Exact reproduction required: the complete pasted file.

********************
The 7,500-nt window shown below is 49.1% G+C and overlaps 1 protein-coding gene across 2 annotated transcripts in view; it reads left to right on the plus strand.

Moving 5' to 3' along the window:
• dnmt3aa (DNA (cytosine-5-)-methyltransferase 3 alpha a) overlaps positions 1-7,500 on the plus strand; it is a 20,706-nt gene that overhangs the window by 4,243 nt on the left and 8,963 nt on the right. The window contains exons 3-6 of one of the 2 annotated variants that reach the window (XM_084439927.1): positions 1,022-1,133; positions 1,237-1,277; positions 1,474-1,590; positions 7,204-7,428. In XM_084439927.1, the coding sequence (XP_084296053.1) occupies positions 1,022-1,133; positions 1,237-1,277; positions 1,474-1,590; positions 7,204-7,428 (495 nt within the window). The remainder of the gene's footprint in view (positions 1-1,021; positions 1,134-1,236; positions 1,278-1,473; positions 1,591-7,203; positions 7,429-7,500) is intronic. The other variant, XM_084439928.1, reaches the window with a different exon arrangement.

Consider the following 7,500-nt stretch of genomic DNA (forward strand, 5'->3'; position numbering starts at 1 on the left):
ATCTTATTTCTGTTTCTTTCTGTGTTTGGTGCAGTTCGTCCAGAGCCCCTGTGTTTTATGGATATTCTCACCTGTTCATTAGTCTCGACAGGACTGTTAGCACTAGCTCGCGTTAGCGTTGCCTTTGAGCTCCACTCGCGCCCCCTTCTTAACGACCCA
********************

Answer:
The 7,500-nt window shown below is 49.1% G+C and overlaps 1 protein-coding gene across 2 annotated transcripts in view; it reads left to right on the plus strand.

Moving 5' to 3' along the window:
• dnmt3aa (DNA (cytosine-5-)-methyltransferase 3 alpha a) overlaps positions 1-7,500 on the plus strand; it is a 20,706-nt gene that overhangs the window by 4,243 nt on the left and 8,963 nt on the right. The window contains exons 3-6 of one of the 2 annotated variants that reach the window (XM_084439927.1): positions 1,022-1,133; positions 1,237-1,277; positions 1,474-1,590; positions 7,204-7,428. In XM_084439927.1, the coding sequence (XP_084296053.1) occupies positions 1,022-1,133; positions 1,237-1,277; positions 1,474-1,590; positions 7,204-7,428 (495 nt within the window). The remainder of the gene's footprint in view (positions 1-1,021; positions 1,134-1,236; positions 1,278-1,473; positions 1,591-7,203; positions 7,429-7,500) is intronic. The other variant, XM_084439928.1, reaches the window with a different exon arrangement.

Consider the following 7,500-nt stretch of genomic DNA (forward strand, 5'->3'; position numbering starts at 1 on the left):
ATCTTATTTCTGTTTCTTTCTGTGTTTGGTGCAGTTCGTCCAGAGCCCCTGTGTTTTATGGATATTCTCACCTGTTCATTAGTCTCGACAGGACTGTTAGCACTAGCTCGCGTTAGCGTTGCCTTTGAGCTCCACTCGCGCCCCCTTCTTAACGACCCA